Inhaling vapour from an e-cigarette may be stopping frontline immune cells from working typically, as a new study shows that even moderate smoke exposure suppresses cell activity.
The findings are published in the Journal of Allergy and Clinical Immunology and suggest that inhaling e-cigarette smoke could be damaging neutrophils, the first line of defence the human immune system has. The findings are important as previous research has shown that damage caused to neutrophil by cigarette smoking can lead to long-term lung damage.
Researchers from the University of Birmingham took blood samples from healthy donors who had never smoked or vaped. The team then exposed neutrophils taken from the blood to 40 puffs of unflavoured vape, which previous studies have shown is a low daily exposure; with half of the samples were exposed to nicotine-containing vapour while the rest to nicotine-free alternatives.
E-cigarettes are a proven, lower-harm, tool to help smokers quit smoking but our data adds to current evidence that e-cigarettes are not harmless and highlights the need to fund longer-term studies in vapers.Results of the tests showed that in both the nicotine and non-nicotine groups, the neutrophils remained alive but were stuck in place, rendering them incapable of effectively tackling threats to the body.
Dr Aaron Scott, Associate Professor in Respiratory Science at the University of Birmingham
Dr Aaron Scott, Associate Professor in Respiratory Science at the University of Birmingham and lead author of the study said: "We found that after short, low-level exposure to e-cigarette vapour, the cells remain alive but can no longer move as effectively and are unable to carry out their normal protective functions. Interestingly, vapour from e-liquids which did not contain nicotine also had the same negative effects as vapour from e-liquids which did contain nicotine.
"E-cigarettes are a proven, lower harm, tool to help smokers quit smoking but our data adds to current evidence that e-cigarettes are not harmless and highlights the need for to fund longer-term studies in vapers."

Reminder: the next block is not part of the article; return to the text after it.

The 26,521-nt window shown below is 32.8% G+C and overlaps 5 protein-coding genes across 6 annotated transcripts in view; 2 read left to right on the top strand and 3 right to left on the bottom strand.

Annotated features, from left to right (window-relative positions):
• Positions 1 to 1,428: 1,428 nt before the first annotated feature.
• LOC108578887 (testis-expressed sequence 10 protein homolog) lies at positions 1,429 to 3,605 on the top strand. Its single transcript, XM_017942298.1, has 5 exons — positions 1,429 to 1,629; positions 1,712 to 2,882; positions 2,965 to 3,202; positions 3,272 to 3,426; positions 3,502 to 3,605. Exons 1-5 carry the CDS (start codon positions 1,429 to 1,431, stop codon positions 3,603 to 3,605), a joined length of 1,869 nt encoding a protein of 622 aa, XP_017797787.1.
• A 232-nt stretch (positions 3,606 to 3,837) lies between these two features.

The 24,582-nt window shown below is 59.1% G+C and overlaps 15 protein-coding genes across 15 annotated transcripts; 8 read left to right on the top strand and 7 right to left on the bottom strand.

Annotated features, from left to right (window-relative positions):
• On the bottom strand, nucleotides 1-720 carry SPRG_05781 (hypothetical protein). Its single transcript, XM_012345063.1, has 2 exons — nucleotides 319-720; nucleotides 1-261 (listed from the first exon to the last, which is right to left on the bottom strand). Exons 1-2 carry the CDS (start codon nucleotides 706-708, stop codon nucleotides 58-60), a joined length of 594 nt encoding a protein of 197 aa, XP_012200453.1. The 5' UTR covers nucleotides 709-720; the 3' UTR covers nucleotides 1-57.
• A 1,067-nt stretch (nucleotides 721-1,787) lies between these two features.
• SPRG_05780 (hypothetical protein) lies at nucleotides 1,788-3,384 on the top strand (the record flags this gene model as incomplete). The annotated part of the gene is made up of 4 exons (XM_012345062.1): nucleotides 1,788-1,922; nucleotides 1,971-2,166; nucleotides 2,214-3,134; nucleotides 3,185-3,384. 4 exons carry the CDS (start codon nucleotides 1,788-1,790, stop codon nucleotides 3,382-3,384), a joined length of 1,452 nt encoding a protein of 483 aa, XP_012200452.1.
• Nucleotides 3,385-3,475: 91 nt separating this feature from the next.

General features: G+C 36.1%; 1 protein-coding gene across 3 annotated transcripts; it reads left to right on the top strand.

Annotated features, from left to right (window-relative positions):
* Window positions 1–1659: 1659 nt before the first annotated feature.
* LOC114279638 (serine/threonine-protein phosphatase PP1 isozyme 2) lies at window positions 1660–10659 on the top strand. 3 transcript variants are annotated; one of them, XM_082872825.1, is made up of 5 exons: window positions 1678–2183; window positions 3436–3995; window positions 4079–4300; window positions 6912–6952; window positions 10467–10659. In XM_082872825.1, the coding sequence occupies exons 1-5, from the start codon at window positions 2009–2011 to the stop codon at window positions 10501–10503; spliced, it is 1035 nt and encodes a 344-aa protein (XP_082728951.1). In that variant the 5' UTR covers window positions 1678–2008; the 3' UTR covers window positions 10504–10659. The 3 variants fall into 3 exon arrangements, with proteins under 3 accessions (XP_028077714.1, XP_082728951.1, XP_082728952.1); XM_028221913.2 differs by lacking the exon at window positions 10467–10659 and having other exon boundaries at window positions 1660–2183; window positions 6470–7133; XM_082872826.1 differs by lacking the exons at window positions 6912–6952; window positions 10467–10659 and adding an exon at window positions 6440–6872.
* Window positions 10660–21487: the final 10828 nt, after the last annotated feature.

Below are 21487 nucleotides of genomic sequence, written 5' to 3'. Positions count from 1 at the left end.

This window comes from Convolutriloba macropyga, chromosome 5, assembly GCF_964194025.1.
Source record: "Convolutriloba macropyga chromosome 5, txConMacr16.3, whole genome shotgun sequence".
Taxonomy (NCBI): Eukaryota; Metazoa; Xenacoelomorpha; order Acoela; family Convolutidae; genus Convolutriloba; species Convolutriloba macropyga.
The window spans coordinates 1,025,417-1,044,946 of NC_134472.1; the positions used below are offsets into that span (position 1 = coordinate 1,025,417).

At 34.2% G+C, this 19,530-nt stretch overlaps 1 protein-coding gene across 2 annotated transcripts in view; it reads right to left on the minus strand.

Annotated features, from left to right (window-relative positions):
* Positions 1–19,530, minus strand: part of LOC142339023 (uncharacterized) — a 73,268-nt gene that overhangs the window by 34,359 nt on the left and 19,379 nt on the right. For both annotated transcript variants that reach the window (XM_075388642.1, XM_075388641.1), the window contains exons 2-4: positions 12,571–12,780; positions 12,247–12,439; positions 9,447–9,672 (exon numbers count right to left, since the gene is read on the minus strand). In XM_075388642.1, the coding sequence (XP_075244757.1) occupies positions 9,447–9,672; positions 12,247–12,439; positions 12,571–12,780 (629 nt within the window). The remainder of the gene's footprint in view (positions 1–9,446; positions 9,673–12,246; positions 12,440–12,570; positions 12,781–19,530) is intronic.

Further experiments with neutrophils exposed to e-cigarette vapour suggest a build-up of a microfilament within the cells which are unable to re-arrange themselves properly is driving the suppression of the cells normal function.
Actin is usually found as small filaments within cells and rearrange themselves into a network to help a cell change its shape. This function is used by neutrophils so that they can move towards and surround threats to destroy them.
The team observed that there were high concentrations of the filament F-actin within the neutrophils that had been exposed to e-cigarette vapour, whether containing nicotine or not. The accumulation of the F-actin resulted in the immune cells being less able to move and function typically.
David Thickett, Professor in Respiratory Medicine at the University of Birmingham, Clinical Lead for the University Hospitals Birmingham (UHB), NHS Foundation Trust, and a co-author of the paper smoking cessation service and co-author of the paper said: "In health neutrophils normally protect the lungs by moving from the blood to the site of possible harm before using a number of protective functions to protect the lung. The observed impact that e-cigarette vapour had on their mobility is therefore of significant concern, and if this were to happen in the body would make those who regularly use e-cigarettes at greater risk of respiratory diseases."
Professor Liz Sapey, Director of the Institute of Inflammation and Ageing at the University of Birmingham and Honorary Acute Medicine and Respiratory Consultant Physician at UHB, and a co-author of the paper said: "Smoking has a well-documented impact on neutrophils, and this study further shows the impact that e-cigarettes still have on the immune system. Neutrophils are heavily implicated in ageing and chronic obstructive disease and their relationship with tissue damage, and the impact of vaping in suppressing neutrophil activity regardless of nicotine could have long term implications for health."